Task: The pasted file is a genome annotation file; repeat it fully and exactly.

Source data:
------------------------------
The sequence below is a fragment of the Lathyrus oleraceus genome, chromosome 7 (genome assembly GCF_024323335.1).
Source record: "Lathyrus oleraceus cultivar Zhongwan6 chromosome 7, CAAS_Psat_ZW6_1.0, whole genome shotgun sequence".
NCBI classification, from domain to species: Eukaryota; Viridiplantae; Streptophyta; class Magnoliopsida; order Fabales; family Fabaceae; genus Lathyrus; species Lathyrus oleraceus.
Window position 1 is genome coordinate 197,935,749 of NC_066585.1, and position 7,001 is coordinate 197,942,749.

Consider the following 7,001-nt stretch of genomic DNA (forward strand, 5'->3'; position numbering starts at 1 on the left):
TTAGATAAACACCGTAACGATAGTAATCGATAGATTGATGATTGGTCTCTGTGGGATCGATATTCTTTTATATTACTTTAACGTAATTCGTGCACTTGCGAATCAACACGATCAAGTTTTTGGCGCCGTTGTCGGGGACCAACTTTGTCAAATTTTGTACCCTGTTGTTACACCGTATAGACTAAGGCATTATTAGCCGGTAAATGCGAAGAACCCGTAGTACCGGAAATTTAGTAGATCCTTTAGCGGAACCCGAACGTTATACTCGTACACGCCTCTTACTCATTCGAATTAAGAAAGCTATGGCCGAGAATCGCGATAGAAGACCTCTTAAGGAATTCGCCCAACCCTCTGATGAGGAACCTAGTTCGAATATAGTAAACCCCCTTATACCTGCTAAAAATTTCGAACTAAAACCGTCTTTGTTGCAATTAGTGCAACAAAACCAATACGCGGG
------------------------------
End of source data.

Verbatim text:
The sequence below is a fragment of the Lathyrus oleraceus genome, chromosome 7 (genome assembly GCF_024323335.1).
Source record: "Lathyrus oleraceus cultivar Zhongwan6 chromosome 7, CAAS_Psat_ZW6_1.0, whole genome shotgun sequence".
NCBI classification, from domain to species: Eukaryota; Viridiplantae; Streptophyta; class Magnoliopsida; order Fabales; family Fabaceae; genus Lathyrus; species Lathyrus oleraceus.
Window position 1 is genome coordinate 197,935,749 of NC_066585.1, and position 7,001 is coordinate 197,942,749.

Consider the following 7,001-nt stretch of genomic DNA (forward strand, 5'->3'; position numbering starts at 1 on the left):
TTAGATAAACACCGTAACGATAGTAATCGATAGATTGATGATTGGTCTCTGTGGGATCGATATTCTTTTATATTACTTTAACGTAATTCGTGCACTTGCGAATCAACACGATCAAGTTTTTGGCGCCGTTGTCGGGGACCAACTTTGTCAAATTTTGTACCCTGTTGTTACACCGTATAGACTAAGGCATTATTAGCCGGTAAATGCGAAGAACCCGTAGTACCGGAAATTTAGTAGATCCTTTAGCGGAACCCGAACGTTATACTCGTACACGCCTCTTACTCATTCGAATTAAGAAAGCTATGGCCGAGAATCGCGATAGAAGACCTCTTAAGGAATTCGCCCAACCCTCTGATGAGGAACCTAGTTCGAATATAGTAAACCCCCTTATACCTGCTAAAAATTTCGAACTAAAACCGTCTTTGTTGCAATTAGTGCAACAAAACCAATACGCGGG